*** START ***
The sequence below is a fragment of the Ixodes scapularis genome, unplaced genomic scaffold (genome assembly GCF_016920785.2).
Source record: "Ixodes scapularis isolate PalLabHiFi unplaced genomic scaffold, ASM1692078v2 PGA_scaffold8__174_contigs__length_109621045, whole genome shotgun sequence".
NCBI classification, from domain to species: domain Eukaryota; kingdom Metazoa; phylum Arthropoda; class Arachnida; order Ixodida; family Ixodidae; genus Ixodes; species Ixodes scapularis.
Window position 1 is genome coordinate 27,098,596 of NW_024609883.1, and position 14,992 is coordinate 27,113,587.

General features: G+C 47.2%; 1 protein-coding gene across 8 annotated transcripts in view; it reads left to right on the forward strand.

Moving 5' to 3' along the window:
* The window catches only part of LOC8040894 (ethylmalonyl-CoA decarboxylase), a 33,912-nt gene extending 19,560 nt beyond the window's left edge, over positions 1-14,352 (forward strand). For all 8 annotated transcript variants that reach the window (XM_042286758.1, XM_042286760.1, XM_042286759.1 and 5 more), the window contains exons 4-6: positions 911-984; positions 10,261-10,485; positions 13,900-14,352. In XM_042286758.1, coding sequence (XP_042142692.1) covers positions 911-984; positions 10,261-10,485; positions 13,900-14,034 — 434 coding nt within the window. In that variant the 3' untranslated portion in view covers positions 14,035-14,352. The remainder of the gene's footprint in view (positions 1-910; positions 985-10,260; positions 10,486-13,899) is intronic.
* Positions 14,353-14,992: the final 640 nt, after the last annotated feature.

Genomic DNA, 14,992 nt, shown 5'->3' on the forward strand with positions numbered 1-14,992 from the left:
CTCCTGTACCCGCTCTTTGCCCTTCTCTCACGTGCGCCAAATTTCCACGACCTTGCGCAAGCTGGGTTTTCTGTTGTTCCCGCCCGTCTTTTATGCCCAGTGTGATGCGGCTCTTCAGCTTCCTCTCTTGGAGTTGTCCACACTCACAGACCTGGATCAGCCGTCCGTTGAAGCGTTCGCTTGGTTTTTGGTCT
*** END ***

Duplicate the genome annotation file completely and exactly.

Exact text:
The sequence below is a fragment of the Ixodes scapularis genome, unplaced genomic scaffold (genome assembly GCF_016920785.2).
Source record: "Ixodes scapularis isolate PalLabHiFi unplaced genomic scaffold, ASM1692078v2 PGA_scaffold8__174_contigs__length_109621045, whole genome shotgun sequence".
NCBI classification, from domain to species: domain Eukaryota; kingdom Metazoa; phylum Arthropoda; class Arachnida; order Ixodida; family Ixodidae; genus Ixodes; species Ixodes scapularis.
Window position 1 is genome coordinate 27,098,596 of NW_024609883.1, and position 14,992 is coordinate 27,113,587.

General features: G+C 47.2%; 1 protein-coding gene across 8 annotated transcripts in view; it reads left to right on the forward strand.

Moving 5' to 3' along the window:
* The window catches only part of LOC8040894 (ethylmalonyl-CoA decarboxylase), a 33,912-nt gene extending 19,560 nt beyond the window's left edge, over positions 1-14,352 (forward strand). For all 8 annotated transcript variants that reach the window (XM_042286758.1, XM_042286760.1, XM_042286759.1 and 5 more), the window contains exons 4-6: positions 911-984; positions 10,261-10,485; positions 13,900-14,352. In XM_042286758.1, coding sequence (XP_042142692.1) covers positions 911-984; positions 10,261-10,485; positions 13,900-14,034 — 434 coding nt within the window. In that variant the 3' untranslated portion in view covers positions 14,035-14,352. The remainder of the gene's footprint in view (positions 1-910; positions 985-10,260; positions 10,486-13,899) is intronic.
* Positions 14,353-14,992: the final 640 nt, after the last annotated feature.

Genomic DNA, 14,992 nt, shown 5'->3' on the forward strand with positions numbered 1-14,992 from the left:
CTCCTGTACCCGCTCTTTGCCCTTCTCTCACGTGCGCCAAATTTCCACGACCTTGCGCAAGCTGGGTTTTCTGTTGTTCCCGCCCGTCTTTTATGCCCAGTGTGATGCGGCTCTTCAGCTTCCTCTCTTGGAGTTGTCCACACTCACAGACCTGGATCAGCCGTCCGTTGAAGCGTTCGCTTGGTTTTTGGTCT